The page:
Melodic Minor Quartal Boxes

A while ago I posted some general information about harmonizing chords in fourths. In this post I want to follow up on that, focusing on melodic minor modes in fourths as a way to create surprising voicings and give your chords some harmonic motion.

The idea here is to associate a particular melodic minor mode to each common chord type: major dominant, minor and m7b5. This will give us vocabulary for every chord type, meaning we can play through any standard tune using nothing but melodic minor quartal stacks if we want to, and that's a great way to get fluent with these.

In fact if we consider two different versions of dominant chords -- functioning and non-functioning -- and two minor chords -- depending on whether we hear it as the tonic or the ii -- then we have six chord qualities to consider. There are only seven modes of Melodic Minor; the "other" one is Mixolydian b6, so I thought I may as well include that one too.

In each case I look at three positions corresponding to C, E and A in the CAGED system, and for each position I give three quartal voicings on the top strings. Together these voicings cover almost the whole fretboard, so we don't really need to bother about the other two CAGED positions.

The colours aren't especially significant except that all the notes of the same colour in a particular box give one quartal chord, and I've used matching colours at the tops and bottoms of boxes to indicate overlaps.

Before learning these applications you should know the Melodic Minor scale, at least in the five CAGED positions, and be able to play the quartal voicings up the neck in any key. Of course, you should also be familiar with some more ordinary ways to play chords on jazz tunes; these are advanced sounds.

I recommend picking one application (i.e. one subheading below) and learning just the green form as a substitute; once this is internalized, add the forms above and below it to start joining the shapes together.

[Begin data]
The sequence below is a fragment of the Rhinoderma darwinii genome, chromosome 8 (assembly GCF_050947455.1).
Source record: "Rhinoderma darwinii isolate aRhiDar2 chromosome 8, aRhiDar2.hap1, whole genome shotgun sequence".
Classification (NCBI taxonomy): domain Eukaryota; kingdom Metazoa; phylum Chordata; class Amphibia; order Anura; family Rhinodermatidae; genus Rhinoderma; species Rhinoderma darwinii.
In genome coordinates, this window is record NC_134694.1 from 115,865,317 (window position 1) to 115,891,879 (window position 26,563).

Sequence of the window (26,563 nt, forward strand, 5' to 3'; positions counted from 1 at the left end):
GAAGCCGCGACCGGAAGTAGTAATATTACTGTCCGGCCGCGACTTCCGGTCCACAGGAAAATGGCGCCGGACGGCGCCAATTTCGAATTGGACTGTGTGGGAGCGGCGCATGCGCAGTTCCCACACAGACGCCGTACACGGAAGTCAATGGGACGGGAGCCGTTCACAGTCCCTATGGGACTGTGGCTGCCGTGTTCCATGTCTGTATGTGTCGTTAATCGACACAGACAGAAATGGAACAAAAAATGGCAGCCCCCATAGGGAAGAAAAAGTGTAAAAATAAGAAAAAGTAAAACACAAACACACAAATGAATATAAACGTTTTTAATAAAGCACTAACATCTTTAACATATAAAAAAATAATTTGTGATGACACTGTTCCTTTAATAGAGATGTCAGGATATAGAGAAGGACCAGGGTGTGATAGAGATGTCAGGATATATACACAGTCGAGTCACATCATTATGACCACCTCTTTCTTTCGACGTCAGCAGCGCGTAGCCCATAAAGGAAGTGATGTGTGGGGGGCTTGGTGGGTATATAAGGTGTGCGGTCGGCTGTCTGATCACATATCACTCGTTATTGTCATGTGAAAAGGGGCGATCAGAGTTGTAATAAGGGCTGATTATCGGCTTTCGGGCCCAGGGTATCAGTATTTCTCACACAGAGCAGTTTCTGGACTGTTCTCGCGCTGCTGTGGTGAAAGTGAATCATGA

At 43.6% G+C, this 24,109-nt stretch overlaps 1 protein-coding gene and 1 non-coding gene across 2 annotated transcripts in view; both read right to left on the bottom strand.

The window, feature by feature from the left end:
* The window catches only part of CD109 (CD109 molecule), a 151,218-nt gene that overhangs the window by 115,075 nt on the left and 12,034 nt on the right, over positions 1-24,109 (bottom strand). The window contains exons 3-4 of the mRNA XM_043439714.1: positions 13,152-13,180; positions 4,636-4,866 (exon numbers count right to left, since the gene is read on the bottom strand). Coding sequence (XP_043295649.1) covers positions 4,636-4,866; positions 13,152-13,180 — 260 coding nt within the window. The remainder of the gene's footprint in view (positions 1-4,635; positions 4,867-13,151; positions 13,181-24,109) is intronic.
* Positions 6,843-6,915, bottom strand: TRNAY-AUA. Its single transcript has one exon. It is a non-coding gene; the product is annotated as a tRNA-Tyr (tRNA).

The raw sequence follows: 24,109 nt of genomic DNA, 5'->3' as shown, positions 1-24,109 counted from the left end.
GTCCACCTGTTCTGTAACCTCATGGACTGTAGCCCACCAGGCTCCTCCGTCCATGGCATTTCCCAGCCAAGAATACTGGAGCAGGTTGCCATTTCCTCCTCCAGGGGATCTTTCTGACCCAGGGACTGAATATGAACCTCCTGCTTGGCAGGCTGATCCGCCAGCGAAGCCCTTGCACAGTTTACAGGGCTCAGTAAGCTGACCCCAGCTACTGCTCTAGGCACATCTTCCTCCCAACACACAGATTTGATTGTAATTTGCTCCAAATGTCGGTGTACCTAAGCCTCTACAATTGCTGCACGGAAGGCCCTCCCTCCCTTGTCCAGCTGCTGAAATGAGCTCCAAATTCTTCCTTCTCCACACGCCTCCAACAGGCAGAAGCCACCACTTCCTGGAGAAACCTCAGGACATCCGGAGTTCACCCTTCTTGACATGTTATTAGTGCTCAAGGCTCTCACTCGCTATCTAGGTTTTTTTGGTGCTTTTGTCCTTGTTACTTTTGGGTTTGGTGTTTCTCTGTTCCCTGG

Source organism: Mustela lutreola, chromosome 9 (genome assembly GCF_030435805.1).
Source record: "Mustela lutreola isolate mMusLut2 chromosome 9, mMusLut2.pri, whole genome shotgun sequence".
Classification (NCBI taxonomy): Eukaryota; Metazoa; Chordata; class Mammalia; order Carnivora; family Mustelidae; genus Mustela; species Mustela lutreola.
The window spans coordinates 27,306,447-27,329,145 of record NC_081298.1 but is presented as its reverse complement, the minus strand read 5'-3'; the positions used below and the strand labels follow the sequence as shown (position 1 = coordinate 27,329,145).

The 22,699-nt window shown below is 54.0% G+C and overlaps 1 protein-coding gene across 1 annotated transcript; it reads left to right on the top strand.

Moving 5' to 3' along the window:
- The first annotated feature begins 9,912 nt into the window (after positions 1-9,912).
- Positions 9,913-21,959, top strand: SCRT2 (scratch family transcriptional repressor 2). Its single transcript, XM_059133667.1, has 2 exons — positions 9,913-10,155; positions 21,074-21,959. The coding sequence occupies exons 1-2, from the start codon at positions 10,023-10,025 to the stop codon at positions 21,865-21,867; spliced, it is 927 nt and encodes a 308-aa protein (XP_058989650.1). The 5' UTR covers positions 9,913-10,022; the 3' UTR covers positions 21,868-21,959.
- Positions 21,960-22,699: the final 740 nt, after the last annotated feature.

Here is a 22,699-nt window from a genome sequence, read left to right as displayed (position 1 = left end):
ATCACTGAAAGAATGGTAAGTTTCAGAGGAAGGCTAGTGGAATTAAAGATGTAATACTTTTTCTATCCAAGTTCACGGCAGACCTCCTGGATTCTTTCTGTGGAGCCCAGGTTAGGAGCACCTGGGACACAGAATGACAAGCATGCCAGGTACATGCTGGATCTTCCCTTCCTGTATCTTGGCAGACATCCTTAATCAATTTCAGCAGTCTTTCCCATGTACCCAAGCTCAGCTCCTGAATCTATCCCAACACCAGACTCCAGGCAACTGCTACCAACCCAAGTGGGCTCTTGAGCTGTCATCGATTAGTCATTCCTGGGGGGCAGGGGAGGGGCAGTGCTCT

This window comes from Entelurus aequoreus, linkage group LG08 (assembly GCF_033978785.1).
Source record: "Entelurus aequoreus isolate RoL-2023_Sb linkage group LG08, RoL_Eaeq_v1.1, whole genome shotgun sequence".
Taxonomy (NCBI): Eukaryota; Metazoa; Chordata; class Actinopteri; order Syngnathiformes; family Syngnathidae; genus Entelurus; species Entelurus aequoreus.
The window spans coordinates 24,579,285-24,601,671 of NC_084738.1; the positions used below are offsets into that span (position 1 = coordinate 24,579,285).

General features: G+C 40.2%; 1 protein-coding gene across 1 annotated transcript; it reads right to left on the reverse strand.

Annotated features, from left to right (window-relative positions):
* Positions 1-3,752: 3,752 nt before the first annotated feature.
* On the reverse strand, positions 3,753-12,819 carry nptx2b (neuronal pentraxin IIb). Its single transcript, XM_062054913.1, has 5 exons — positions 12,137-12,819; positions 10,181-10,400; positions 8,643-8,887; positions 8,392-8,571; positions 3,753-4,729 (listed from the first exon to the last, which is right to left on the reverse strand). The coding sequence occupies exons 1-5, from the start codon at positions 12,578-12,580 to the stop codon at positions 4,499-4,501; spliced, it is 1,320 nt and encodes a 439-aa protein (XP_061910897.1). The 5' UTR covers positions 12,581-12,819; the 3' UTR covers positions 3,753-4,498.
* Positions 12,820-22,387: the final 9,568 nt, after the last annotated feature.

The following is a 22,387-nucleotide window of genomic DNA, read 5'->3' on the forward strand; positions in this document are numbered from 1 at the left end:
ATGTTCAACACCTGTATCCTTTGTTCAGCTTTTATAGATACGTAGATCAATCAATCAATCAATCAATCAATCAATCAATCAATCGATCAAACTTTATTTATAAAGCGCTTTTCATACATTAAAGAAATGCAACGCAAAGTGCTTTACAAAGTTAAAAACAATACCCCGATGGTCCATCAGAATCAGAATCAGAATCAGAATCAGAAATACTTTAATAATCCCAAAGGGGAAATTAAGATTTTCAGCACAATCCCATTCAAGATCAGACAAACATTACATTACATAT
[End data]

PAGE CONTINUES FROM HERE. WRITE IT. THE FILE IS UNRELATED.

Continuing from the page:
Major 7

There's no straightforward major 7 sound in the melodic minor scale; the closest is Lydian Augmented. The resulting chord -- 1 3 #5 7 -- can work as a sub for Maj7#11 or for a tonic major with a b13 on top, which is a very hip Harmonic Major kind of sound.

Dominant 7 (Altered Option)

Typically, when a dominant chord is functioning as the V -- whether it actually resolves or not -- it can take the altered scale (a.k.a. Super Locrian). These chords express the altered scale directly:

Dominant 7 (Lydian Option)

When a dominant chord is not functioning as a V, we usually think of it as a 7#11 or "Lydian Dominant" chord. Here we express this with the quartal voicings from the Lydian Dominant scale:

Dominant 7 (Mixolydian Option)

This is the third option Melodic Minor gives us on a dominant chord: Mixolydian b6. I like it as an alternative to the Lydian Dominant idea; essentially we're just using a b13 instead of a #11 while the 5 and 9 stay unaltered as usual. Be warned, this will cause consternation if you just throw it in unannounced when comping for another soloist:

Minor 7 (Tonic Option)

Here's Melodic Minor itself; these are beautiful chords to resolve to in bluesy minor-key tunes such as the A section of "Body and Soul":

Minor 7 (Dorian Option)

If you try the previous voicings on m7 chords that are functioning as the ii in a ii-V motion, you'll probably find they don't sound quite right. This is the sound I prefer on the ii. The b9 is a little hard on the ear at first but it's quite a cool sound -- it's the same pitch as the #5 of the V7 chord, which is a nice way to pivot into that.

Minor 7b5

Finally, here's the quartal version of Locrian Natural 6, a popular modern scale choice on m7b5 chords: